LA: In “Old Money” and several other of your short stories, including “A Bush in Harbor View,” poverty is a central theme. This is also the case in Lungfish, where the family gets evicted after Paul, the husband, loses his job. What draws you to writing about the experience of poverty?
MG: I grew up in a family that had been declining economically for generations. Culturally, I was taught to have the concerns of a wealthier class. But practically, I had the concerns of someone living paycheck to paycheck for my entire adult life. I remember being a kid and asking my dad how much money he earned, and he wouldn’t tell me, basically saying it was impolite to talk about these things. I was just trying to understand how much you needed to earn to be okay—we were getting by, but I grew up attending private schools and so ran with a much wealthier crowd, never inviting anyone over to my house. At a certain point in life, it just started feeling better to be open about money, and the lack of it, and the interesting situations the lack of it causes. While I hate the fact that so much of America lives in poverty now, I’m at least grateful for the fact that people talk about their poverty and don’t take such great pains to hide it.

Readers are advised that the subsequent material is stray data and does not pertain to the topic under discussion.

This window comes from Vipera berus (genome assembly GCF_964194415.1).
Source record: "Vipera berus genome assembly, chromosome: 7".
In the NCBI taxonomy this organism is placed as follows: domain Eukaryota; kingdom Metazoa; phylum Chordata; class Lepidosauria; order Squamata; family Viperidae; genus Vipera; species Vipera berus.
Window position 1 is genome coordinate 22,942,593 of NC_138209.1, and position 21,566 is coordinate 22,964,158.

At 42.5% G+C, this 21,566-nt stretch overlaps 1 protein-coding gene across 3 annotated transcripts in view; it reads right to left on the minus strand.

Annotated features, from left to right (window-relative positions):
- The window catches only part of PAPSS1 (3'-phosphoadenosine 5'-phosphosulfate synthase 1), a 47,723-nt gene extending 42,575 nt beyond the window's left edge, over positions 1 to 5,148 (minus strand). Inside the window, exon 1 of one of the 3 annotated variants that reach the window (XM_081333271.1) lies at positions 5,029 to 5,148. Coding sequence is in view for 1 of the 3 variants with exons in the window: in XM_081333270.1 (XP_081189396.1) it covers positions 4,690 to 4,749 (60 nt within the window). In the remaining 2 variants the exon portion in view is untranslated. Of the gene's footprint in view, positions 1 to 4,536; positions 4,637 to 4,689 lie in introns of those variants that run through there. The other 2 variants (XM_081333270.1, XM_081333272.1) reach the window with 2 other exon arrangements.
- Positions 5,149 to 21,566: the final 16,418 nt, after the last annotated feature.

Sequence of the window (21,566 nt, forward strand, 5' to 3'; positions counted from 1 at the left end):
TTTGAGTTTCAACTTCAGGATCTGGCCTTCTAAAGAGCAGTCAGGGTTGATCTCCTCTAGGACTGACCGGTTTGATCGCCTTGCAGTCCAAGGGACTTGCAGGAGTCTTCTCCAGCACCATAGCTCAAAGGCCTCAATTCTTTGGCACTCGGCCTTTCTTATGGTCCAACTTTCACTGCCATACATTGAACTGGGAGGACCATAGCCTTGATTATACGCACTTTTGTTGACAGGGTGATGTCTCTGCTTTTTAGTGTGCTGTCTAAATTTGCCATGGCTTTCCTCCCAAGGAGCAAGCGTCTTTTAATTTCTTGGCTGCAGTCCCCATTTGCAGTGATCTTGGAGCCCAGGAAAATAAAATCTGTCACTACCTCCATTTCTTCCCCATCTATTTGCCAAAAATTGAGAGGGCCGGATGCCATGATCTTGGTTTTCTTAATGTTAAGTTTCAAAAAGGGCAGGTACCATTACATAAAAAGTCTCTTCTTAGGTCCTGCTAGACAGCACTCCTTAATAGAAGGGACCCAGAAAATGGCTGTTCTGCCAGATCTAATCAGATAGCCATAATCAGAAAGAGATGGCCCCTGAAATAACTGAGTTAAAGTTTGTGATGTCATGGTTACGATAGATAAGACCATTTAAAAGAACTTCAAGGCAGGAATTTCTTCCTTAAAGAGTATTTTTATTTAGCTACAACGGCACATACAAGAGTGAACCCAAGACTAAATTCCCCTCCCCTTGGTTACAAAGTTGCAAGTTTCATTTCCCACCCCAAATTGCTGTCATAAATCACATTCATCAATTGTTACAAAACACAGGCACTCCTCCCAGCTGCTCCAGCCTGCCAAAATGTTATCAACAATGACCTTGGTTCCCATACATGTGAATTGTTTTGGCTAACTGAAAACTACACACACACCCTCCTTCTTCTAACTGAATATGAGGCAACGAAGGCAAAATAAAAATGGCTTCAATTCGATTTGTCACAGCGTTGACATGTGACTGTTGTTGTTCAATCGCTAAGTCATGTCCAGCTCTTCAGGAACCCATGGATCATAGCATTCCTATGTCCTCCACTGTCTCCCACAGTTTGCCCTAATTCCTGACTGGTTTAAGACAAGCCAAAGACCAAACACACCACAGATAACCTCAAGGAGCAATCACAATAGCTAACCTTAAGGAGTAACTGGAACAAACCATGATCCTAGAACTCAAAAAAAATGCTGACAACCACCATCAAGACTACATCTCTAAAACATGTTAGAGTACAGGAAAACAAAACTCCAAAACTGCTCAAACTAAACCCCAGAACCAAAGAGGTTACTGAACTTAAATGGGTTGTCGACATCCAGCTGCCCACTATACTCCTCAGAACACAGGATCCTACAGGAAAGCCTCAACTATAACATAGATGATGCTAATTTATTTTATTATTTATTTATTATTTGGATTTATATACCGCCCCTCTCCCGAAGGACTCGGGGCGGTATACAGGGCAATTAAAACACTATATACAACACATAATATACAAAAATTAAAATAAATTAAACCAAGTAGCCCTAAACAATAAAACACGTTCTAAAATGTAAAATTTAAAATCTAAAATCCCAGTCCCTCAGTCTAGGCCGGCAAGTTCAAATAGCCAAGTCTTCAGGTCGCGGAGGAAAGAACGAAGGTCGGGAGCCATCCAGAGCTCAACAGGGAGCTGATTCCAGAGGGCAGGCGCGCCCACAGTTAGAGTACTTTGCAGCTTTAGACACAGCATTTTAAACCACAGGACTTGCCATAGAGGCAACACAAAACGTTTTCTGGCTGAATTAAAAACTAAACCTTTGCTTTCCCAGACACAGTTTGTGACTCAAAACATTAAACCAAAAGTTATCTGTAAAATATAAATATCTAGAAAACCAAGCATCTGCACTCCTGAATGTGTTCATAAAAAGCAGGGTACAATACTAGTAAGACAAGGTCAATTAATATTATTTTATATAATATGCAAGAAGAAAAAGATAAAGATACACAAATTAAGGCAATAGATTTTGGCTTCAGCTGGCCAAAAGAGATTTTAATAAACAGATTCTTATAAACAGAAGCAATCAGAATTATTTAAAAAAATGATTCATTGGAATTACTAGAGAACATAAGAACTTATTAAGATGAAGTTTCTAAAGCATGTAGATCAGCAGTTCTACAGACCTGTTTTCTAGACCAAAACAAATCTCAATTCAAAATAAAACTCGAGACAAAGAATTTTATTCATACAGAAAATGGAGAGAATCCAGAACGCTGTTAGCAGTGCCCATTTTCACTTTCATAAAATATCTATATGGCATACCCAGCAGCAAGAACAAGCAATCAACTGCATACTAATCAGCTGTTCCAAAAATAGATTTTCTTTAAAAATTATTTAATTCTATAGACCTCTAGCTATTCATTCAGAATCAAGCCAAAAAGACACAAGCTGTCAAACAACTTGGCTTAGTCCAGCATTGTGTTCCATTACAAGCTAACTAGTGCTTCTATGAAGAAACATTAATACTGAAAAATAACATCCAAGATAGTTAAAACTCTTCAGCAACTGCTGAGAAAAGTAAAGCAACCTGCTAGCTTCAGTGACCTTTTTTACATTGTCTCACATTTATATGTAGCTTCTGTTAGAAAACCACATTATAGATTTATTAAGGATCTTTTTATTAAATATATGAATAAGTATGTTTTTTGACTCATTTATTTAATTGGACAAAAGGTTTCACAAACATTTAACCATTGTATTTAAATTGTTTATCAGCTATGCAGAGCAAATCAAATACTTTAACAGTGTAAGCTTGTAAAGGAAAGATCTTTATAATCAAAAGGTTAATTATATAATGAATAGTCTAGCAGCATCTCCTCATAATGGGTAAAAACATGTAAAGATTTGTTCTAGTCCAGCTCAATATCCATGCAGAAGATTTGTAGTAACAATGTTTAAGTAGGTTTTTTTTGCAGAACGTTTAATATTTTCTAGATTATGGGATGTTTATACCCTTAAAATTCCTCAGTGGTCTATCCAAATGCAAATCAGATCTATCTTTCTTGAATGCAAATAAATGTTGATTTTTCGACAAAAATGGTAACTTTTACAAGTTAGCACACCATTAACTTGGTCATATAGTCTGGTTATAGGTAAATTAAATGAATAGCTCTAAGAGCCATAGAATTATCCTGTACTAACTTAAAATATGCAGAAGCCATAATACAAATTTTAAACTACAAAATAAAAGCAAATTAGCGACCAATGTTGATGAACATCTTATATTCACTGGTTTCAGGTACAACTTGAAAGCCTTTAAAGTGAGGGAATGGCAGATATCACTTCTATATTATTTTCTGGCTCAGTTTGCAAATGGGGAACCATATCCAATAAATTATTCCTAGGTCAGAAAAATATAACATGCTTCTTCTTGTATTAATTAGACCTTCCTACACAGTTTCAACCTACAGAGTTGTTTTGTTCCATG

LA: The novel also plays with this idea of women’s bodies being inadequate. Tuck feels like she’s not supposed to feel hunger, and her trouble starting the boat leaves her feeling that “female bodies were just missing something. Some muscle in the shoulder that made the necessary motion possible.” Yet Tuck is an active force, collecting food and caring for her daughter, while Paul is incapacitated in a detox state. What do you make of this gender dynamic? Can you talk more about Paul and his motivations?